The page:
Wednesday, February 20, 2013

A Charlotte Streetcar Named Desire

When Tennessee Williams penned his play (A Streetcar Named Desire) in 1947 he set it against the backdrop of changing America, and a clash of cultures. Much as what Charlotte is facing today, a changing city and as Mayor Foxx has pointed out a clash of cultures.

But as Williams' story unfolds the illusion of the principle character Blanche DuBois is exposed.

Charlotte's Mayor Foxx is a lot like Williams' Blanche:

"I don't want realism. I want magic! Yes, yes, magic. I try to give that to people. I do misrepresent things. I don't tell truths. I tell what ought to be truth." Says Blanche Dubois in one scene.

I imagine mayor Foxx much had a deprived childhood, denied magic of that new toy train clicking around the family Christmas tree and this perhaps this is his redemption?

No doubt East Charlotte needs something magic, but you can't correct the sins of our fathers overnight. Misguided rezoning of the 1980's led to a decline in property values and the always spoken in hushed voices "white flight".

Changing demographics, brought on by declining rental rates caused by an over abundance of rental properties built in the 1980s and early 1990's caused the collapse of East Charlotte.

Charlotte needs to learn from her mistakes of the 1980s to insure the blight of East Charlotte stops and does not spread.

“Will it cost us something to build the city that we want to be?” Foxx has asked.

“Yes,” he said. “Pay now, not later. Let’s get it done and make this community what we can make it and
we’re going to be fine.”

I'm sure the city council on 1987 thought the same thing as they approved apartment complex after apartment complex on top of shopping centers and stripmalls.

But, I have yet to see a city study that seeks to understand what happened. How did the once vibrant Central and Albemarle Road area, turn into a wasteland of crime and violence, abandoned businesses and shopping centers?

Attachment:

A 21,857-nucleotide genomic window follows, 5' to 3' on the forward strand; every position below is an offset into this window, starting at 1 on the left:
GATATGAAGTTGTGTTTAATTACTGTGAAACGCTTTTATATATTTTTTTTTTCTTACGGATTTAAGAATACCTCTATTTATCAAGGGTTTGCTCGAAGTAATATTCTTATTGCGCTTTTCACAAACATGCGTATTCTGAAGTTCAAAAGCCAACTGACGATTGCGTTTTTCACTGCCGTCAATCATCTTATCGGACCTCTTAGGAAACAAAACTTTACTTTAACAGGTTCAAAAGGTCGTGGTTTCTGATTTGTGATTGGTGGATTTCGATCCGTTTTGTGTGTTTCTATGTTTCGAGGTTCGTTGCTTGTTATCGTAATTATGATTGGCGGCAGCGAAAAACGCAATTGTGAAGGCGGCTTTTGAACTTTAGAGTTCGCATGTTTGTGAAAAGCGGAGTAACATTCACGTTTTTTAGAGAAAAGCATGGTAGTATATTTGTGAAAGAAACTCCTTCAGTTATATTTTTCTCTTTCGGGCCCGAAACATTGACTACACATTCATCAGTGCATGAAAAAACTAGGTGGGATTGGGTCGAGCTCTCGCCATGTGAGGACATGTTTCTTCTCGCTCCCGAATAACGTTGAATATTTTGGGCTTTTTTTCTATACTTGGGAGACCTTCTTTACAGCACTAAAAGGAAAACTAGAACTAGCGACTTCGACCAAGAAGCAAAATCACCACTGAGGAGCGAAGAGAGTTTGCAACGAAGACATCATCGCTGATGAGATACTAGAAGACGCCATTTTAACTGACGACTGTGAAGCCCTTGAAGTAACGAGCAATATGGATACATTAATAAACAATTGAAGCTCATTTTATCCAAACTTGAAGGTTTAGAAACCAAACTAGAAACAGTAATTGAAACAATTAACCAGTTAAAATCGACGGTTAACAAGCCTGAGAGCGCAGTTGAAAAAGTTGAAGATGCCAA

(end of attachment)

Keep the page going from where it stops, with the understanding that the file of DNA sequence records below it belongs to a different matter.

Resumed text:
I have not seen a study of what happened and no real plan beyond "If you build it they will come".

It may be that a Streetcar will help but at what expense to other areas of Charlotte?

The other end of Mayor Foxx's Streetcar Named Desire is West Charlotte or more correctly Beatties Ford Road.

If you drive from the Arena Transit Center toward the Rosa Parks Bus Depot the first thing you notice is most of the property that would front the streetcar is not revenue centric to the city.

Yesterday Charlotte business owner Rasheedah Hasan gave his input on the proposed streetcar during a meeting with West Charlotte residents.

Hasan said that while areas like the Beatties Ford road corridor are "attractive because of their diversity, they lack investors and opportunities for development."

(Cedar's take: Beatties Ford Road has diversity? Seriously?)

Lawanda Mayfield who supports the Streetcar told the group yesterday “Laying those tracks shows permanence. It shows that we’re serious about investment, transportation and infrastructure,”

“At the end of the day, it does take money to make those investments.”

But Mayfield like Mayor Foxx has no answer for where the revenue come from to support the operational expenses? Perhaps it will be magic?